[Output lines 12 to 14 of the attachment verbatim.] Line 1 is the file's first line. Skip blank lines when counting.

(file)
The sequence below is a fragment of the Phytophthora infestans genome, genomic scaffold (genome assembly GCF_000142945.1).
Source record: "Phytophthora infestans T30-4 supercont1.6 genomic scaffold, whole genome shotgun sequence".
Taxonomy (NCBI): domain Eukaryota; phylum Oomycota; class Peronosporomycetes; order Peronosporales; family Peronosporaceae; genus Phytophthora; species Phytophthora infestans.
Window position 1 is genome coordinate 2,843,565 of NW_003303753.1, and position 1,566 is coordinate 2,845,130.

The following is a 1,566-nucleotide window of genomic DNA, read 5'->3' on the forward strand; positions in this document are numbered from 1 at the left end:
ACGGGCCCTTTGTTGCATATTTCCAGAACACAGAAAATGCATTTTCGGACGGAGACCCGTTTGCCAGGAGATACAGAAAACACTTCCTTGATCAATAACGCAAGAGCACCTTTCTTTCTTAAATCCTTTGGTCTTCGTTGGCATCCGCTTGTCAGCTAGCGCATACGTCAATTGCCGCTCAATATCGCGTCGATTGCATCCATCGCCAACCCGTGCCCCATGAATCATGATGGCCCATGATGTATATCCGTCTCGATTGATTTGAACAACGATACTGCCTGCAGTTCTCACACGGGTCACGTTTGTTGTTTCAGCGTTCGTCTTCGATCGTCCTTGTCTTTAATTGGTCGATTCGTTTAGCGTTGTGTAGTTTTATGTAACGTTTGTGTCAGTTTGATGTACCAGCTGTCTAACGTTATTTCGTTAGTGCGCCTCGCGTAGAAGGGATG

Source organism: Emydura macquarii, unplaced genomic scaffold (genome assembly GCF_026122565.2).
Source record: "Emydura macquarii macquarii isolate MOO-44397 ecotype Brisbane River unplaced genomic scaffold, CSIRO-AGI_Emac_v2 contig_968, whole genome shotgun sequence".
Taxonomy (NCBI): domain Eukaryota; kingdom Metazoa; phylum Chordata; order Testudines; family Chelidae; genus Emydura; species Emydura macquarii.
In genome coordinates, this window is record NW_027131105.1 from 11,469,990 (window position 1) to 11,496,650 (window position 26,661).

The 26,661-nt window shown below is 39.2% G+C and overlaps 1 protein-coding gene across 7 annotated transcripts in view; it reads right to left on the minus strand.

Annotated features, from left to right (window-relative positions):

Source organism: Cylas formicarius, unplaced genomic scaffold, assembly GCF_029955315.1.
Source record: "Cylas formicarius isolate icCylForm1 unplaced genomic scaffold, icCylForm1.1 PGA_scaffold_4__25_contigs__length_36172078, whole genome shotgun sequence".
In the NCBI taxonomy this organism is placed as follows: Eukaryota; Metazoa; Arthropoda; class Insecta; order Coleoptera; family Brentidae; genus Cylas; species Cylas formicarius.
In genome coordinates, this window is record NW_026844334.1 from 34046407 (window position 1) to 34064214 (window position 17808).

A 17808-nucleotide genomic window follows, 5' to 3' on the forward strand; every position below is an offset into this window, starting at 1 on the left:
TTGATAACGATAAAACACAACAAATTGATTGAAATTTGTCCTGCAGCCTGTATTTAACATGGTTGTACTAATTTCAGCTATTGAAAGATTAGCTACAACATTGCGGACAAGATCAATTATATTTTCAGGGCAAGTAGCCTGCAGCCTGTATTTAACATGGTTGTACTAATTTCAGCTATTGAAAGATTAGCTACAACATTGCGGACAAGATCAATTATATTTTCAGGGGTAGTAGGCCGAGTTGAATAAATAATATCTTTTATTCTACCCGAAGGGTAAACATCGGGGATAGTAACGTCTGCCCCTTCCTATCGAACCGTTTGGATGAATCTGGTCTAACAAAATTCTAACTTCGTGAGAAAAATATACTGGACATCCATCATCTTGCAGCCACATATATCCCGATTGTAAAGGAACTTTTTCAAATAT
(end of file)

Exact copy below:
Annotated features, from left to right (window-relative positions):

Source organism: Cylas formicarius, unplaced genomic scaffold, assembly GCF_029955315.1.
Source record: "Cylas formicarius isolate icCylForm1 unplaced genomic scaffold, icCylForm1.1 PGA_scaffold_4__25_contigs__length_36172078, whole genome shotgun sequence".